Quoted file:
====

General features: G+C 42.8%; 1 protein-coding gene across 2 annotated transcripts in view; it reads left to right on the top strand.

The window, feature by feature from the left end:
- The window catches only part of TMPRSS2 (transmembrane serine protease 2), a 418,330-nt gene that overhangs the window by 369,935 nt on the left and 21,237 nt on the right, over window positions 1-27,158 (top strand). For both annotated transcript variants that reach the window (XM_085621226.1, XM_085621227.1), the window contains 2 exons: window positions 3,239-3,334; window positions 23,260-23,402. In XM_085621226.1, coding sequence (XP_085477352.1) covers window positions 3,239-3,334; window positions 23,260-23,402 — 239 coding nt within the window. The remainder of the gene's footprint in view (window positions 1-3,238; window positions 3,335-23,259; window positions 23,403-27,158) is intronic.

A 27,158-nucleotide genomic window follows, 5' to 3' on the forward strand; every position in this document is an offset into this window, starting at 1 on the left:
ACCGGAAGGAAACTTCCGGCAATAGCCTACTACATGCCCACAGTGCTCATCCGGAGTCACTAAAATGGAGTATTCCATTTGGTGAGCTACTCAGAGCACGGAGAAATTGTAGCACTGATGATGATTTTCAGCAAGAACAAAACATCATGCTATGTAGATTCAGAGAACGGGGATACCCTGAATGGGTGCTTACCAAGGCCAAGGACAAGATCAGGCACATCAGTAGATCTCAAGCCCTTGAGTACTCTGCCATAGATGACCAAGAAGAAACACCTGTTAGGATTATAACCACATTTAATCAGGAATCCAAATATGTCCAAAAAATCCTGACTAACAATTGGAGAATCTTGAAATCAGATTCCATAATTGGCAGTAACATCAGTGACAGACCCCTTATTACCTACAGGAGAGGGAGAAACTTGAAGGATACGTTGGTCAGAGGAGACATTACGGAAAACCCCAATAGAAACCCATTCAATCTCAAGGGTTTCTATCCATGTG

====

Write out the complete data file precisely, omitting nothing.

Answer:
General features: G+C 42.8%; 1 protein-coding gene across 2 annotated transcripts in view; it reads left to right on the top strand.

The window, feature by feature from the left end:
- The window catches only part of TMPRSS2 (transmembrane serine protease 2), a 418,330-nt gene that overhangs the window by 369,935 nt on the left and 21,237 nt on the right, over window positions 1-27,158 (top strand). For both annotated transcript variants that reach the window (XM_085621226.1, XM_085621227.1), the window contains 2 exons: window positions 3,239-3,334; window positions 23,260-23,402. In XM_085621226.1, coding sequence (XP_085477352.1) covers window positions 3,239-3,334; window positions 23,260-23,402 — 239 coding nt within the window. The remainder of the gene's footprint in view (window positions 1-3,238; window positions 3,335-23,259; window positions 23,403-27,158) is intronic.

A 27,158-nucleotide genomic window follows, 5' to 3' on the forward strand; every position in this document is an offset into this window, starting at 1 on the left:
ACCGGAAGGAAACTTCCGGCAATAGCCTACTACATGCCCACAGTGCTCATCCGGAGTCACTAAAATGGAGTATTCCATTTGGTGAGCTACTCAGAGCACGGAGAAATTGTAGCACTGATGATGATTTTCAGCAAGAACAAAACATCATGCTATGTAGATTCAGAGAACGGGGATACCCTGAATGGGTGCTTACCAAGGCCAAGGACAAGATCAGGCACATCAGTAGATCTCAAGCCCTTGAGTACTCTGCCATAGATGACCAAGAAGAAACACCTGTTAGGATTATAACCACATTTAATCAGGAATCCAAATATGTCCAAAAAATCCTGACTAACAATTGGAGAATCTTGAAATCAGATTCCATAATTGGCAGTAACATCAGTGACAGACCCCTTATTACCTACAGGAGAGGGAGAAACTTGAAGGATACGTTGGTCAGAGGAGACATTACGGAAAACCCCAATAGAAACCCATTCAATCTCAAGGGTTTCTATCCATGTG